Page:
This medication may increase the risk for developing serious (even fatal) infections or certain cancers after receiving a kidney transplant. Belatacept may also increase the risk for developing a certain medical condition, post-transplant lymphoproliferative disorder (PTLD), which can become a type of cancer. The risk is greater in people who have not previously been exposed to a certain virus (Epstein-Barr virus) that causes a common mild infection, usually before adulthood. Before starting treatment with this medication, your doctor should test you to check if you have had previous exposure to Epstein-Barr virus. (See also the Medication Guide.)
This medication is not recommended for use to help prevent organ rejection after a liver transplant.
Belatacept is used to help prevent organ rejection in people who have received a kidney transplant. It is used along with other medications (such as mycophenolate, corticosteroids) to allow your new organ to function normally. Belatacept belongs to a class of drugs known as immunosuppressants. It works by weakening your body's natural defense (immune system) to prevent your body from rejecting the new kidney.
Read the Medication Guide provided by your pharmacist before you start using belatacept and each time you get a refill. Your doctor may direct you to enroll in a special program from the manufacturer (ENLIST Registry) before using this medication. If you have any questions, ask your doctor or pharmacist.
This medication is given by injection into a vein as directed by your doctor, usually over 30 minutes. After the first dose, this medication is given on a regular schedule as directed by your doctor. The dosage is based on your weight.
Do not increase your dose or use this drug more often or for longer than prescribed. Your condition will not improve any faster, and the risk of serious side effects may increase.
If you are giving this medication to yourself at home, learn all preparation and usage instructions from your health care professional. Before using, check this product visually for particles or discoloration. If either is present, do not use the liquid. Learn how to store and discard medical supplies safely.
This medication can increase your risk for serious (even fatal) infections, such as cytomegalovirus or pneumocystis. To help prevent these serious infections, your doctor may direct you to also take other medications along with belatacept. Ask your doctor for details. (See also Precautions section.)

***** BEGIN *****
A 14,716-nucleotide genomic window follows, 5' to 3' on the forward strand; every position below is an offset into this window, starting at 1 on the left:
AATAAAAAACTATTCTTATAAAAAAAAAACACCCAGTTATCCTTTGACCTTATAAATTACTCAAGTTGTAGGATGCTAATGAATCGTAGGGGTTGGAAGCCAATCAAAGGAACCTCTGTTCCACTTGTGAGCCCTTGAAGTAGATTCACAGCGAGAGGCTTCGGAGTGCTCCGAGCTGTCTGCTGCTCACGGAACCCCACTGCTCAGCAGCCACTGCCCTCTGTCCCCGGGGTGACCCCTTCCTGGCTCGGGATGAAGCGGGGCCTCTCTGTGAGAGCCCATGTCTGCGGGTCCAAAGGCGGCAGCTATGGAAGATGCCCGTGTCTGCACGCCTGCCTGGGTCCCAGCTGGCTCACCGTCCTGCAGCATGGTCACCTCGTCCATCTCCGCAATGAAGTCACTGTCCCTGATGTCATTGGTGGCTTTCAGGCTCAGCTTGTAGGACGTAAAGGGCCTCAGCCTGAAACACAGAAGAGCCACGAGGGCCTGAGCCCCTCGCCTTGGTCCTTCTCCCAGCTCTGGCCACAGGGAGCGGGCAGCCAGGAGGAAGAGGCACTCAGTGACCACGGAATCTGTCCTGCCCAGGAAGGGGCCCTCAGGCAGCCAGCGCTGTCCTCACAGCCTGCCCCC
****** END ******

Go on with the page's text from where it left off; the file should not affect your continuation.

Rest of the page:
You should receive this medication regularly to get the most benefit from it. To help you remember, mark your calendar to keep track of when to receive the next dose.
See also Warning section.
Remember that your doctor has prescribed this medication because he or she has judged that the benefit to you is greater than the risk of side effects. Many people using this medication do not have serious side effects.
Tell your doctor right away if you have any serious side effects, including: change in the amount of urine.
Because belatacept works by weakening the immune system, it may lower your ability to fight infections. This may make you more likely to get a serious (rarely fatal) infection or make any infection you have worse. Tell your doctor promptly if you develop any signs of an infection such as cough, sore throat, fever, or chills.
This drug increases the risk of a rare and possibly fatal brain infection (progressive multifocal leukoencephalopathy-PML). Tell your doctor right away if you develop symptoms such as: clumsiness, difficulty speaking, problems with balance, sudden change in your thinking (such as confusion, difficulty concentrating, memory loss), vision changes, weakness of the arms and legs that gets worse.
The immune system is also important in preventing and controlling cancer. Very rarely, patients using belatacept have developed cancers (such as lymphoma, skin cancer). Tell your doctor right away if you develop symptoms such as: new skin lesion or bump, or change in size or color of a mole, night sweats, swollen glands, unexplained weight loss, unusual tiredness.